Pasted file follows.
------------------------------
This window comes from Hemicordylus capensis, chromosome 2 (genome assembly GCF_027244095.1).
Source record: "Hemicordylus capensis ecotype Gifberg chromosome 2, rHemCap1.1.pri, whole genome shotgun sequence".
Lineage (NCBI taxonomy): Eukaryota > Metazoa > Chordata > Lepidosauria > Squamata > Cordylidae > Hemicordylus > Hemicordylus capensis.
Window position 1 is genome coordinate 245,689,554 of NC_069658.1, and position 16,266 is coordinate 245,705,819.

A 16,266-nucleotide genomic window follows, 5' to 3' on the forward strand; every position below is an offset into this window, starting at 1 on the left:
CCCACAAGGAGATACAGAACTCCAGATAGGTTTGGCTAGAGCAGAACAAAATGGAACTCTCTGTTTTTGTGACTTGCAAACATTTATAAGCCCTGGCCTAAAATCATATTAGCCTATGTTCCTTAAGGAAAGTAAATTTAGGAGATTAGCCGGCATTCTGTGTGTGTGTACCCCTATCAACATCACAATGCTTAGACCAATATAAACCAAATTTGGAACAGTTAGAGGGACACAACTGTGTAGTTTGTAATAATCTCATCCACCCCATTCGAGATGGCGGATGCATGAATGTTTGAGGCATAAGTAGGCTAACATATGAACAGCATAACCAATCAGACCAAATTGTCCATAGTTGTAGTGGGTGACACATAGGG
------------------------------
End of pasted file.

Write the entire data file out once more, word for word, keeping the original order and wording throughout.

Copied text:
This window comes from Hemicordylus capensis, chromosome 2 (genome assembly GCF_027244095.1).
Source record: "Hemicordylus capensis ecotype Gifberg chromosome 2, rHemCap1.1.pri, whole genome shotgun sequence".
Lineage (NCBI taxonomy): Eukaryota > Metazoa > Chordata > Lepidosauria > Squamata > Cordylidae > Hemicordylus > Hemicordylus capensis.
Window position 1 is genome coordinate 245,689,554 of NC_069658.1, and position 16,266 is coordinate 245,705,819.

A 16,266-nucleotide genomic window follows, 5' to 3' on the forward strand; every position below is an offset into this window, starting at 1 on the left:
CCCACAAGGAGATACAGAACTCCAGATAGGTTTGGCTAGAGCAGAACAAAATGGAACTCTCTGTTTTTGTGACTTGCAAACATTTATAAGCCCTGGCCTAAAATCATATTAGCCTATGTTCCTTAAGGAAAGTAAATTTAGGAGATTAGCCGGCATTCTGTGTGTGTGTACCCCTATCAACATCACAATGCTTAGACCAATATAAACCAAATTTGGAACAGTTAGAGGGACACAACTGTGTAGTTTGTAATAATCTCATCCACCCCATTCGAGATGGCGGATGCATGAATGTTTGAGGCATAAGTAGGCTAACATATGAACAGCATAACCAATCAGACCAAATTGTCCATAGTTGTAGTGGGTGACACATAGGG